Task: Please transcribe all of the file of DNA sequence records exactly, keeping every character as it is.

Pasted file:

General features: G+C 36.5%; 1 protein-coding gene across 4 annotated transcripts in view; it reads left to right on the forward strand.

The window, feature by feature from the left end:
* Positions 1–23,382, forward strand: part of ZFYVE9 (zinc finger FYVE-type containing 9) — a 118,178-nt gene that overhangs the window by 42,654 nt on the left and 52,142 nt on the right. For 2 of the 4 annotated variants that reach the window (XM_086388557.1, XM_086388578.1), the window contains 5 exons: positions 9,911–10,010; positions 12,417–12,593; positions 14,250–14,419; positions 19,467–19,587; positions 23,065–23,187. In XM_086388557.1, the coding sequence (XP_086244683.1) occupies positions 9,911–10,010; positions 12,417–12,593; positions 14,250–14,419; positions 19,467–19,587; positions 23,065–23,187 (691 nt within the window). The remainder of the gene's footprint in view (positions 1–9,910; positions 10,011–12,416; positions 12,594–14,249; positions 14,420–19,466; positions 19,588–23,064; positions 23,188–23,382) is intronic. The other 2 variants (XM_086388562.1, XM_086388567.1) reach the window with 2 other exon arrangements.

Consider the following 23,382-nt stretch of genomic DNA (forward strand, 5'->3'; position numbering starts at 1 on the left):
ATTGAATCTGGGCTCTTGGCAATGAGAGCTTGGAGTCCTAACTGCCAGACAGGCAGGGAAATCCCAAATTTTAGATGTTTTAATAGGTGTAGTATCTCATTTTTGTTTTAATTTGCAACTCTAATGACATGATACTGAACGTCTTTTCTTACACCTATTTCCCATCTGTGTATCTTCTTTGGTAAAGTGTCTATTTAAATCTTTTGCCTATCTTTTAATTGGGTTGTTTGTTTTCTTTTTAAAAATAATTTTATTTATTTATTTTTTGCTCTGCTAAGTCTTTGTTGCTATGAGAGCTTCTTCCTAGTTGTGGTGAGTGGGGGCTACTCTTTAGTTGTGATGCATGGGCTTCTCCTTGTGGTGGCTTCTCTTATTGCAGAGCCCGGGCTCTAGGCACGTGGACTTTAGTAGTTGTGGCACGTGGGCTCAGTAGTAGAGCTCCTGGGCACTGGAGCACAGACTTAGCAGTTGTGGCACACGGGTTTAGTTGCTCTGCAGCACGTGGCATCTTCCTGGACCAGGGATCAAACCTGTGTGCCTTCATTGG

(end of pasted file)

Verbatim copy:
General features: G+C 36.5%; 1 protein-coding gene across 4 annotated transcripts in view; it reads left to right on the forward strand.

The window, feature by feature from the left end:
* Positions 1–23,382, forward strand: part of ZFYVE9 (zinc finger FYVE-type containing 9) — a 118,178-nt gene that overhangs the window by 42,654 nt on the left and 52,142 nt on the right. For 2 of the 4 annotated variants that reach the window (XM_086388557.1, XM_086388578.1), the window contains 5 exons: positions 9,911–10,010; positions 12,417–12,593; positions 14,250–14,419; positions 19,467–19,587; positions 23,065–23,187. In XM_086388557.1, the coding sequence (XP_086244683.1) occupies positions 9,911–10,010; positions 12,417–12,593; positions 14,250–14,419; positions 19,467–19,587; positions 23,065–23,187 (691 nt within the window). The remainder of the gene's footprint in view (positions 1–9,910; positions 10,011–12,416; positions 12,594–14,249; positions 14,420–19,466; positions 19,588–23,064; positions 23,188–23,382) is intronic. The other 2 variants (XM_086388562.1, XM_086388567.1) reach the window with 2 other exon arrangements.

Consider the following 23,382-nt stretch of genomic DNA (forward strand, 5'->3'; position numbering starts at 1 on the left):
ATTGAATCTGGGCTCTTGGCAATGAGAGCTTGGAGTCCTAACTGCCAGACAGGCAGGGAAATCCCAAATTTTAGATGTTTTAATAGGTGTAGTATCTCATTTTTGTTTTAATTTGCAACTCTAATGACATGATACTGAACGTCTTTTCTTACACCTATTTCCCATCTGTGTATCTTCTTTGGTAAAGTGTCTATTTAAATCTTTTGCCTATCTTTTAATTGGGTTGTTTGTTTTCTTTTTAAAAATAATTTTATTTATTTATTTTTTGCTCTGCTAAGTCTTTGTTGCTATGAGAGCTTCTTCCTAGTTGTGGTGAGTGGGGGCTACTCTTTAGTTGTGATGCATGGGCTTCTCCTTGTGGTGGCTTCTCTTATTGCAGAGCCCGGGCTCTAGGCACGTGGACTTTAGTAGTTGTGGCACGTGGGCTCAGTAGTAGAGCTCCTGGGCACTGGAGCACAGACTTAGCAGTTGTGGCACACGGGTTTAGTTGCTCTGCAGCACGTGGCATCTTCCTGGACCAGGGATCAAACCTGTGTGCCTTCATTGG